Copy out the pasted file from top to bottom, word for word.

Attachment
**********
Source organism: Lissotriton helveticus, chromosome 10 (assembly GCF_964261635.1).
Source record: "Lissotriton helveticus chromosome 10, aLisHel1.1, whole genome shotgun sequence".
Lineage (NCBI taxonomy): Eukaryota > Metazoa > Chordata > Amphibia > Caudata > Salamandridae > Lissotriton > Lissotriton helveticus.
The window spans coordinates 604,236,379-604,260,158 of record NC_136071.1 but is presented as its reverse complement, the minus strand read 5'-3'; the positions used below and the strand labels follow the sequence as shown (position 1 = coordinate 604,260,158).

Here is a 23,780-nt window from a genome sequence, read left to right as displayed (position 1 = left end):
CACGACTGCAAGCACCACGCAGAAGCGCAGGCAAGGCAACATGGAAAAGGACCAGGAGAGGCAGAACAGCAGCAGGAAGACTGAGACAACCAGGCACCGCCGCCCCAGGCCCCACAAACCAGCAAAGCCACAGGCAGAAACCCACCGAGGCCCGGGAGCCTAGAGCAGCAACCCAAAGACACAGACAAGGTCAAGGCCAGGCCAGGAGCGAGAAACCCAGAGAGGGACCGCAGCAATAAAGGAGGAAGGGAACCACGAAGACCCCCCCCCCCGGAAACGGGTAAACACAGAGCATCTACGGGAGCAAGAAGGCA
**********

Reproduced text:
Source organism: Lissotriton helveticus, chromosome 10 (assembly GCF_964261635.1).
Source record: "Lissotriton helveticus chromosome 10, aLisHel1.1, whole genome shotgun sequence".
Lineage (NCBI taxonomy): Eukaryota > Metazoa > Chordata > Amphibia > Caudata > Salamandridae > Lissotriton > Lissotriton helveticus.
The window spans coordinates 604,236,379-604,260,158 of record NC_136071.1 but is presented as its reverse complement, the minus strand read 5'-3'; the positions used below and the strand labels follow the sequence as shown (position 1 = coordinate 604,260,158).

Here is a 23,780-nt window from a genome sequence, read left to right as displayed (position 1 = left end):
CACGACTGCAAGCACCACGCAGAAGCGCAGGCAAGGCAACATGGAAAAGGACCAGGAGAGGCAGAACAGCAGCAGGAAGACTGAGACAACCAGGCACCGCCGCCCCAGGCCCCACAAACCAGCAAAGCCACAGGCAGAAACCCACCGAGGCCCGGGAGCCTAGAGCAGCAACCCAAAGACACAGACAAGGTCAAGGCCAGGCCAGGAGCGAGAAACCCAGAGAGGGACCGCAGCAATAAAGGAGGAAGGGAACCACGAAGACCCCCCCCCCCGGAAACGGGTAAACACAGAGCATCTACGGGAGCAAGAAGGCA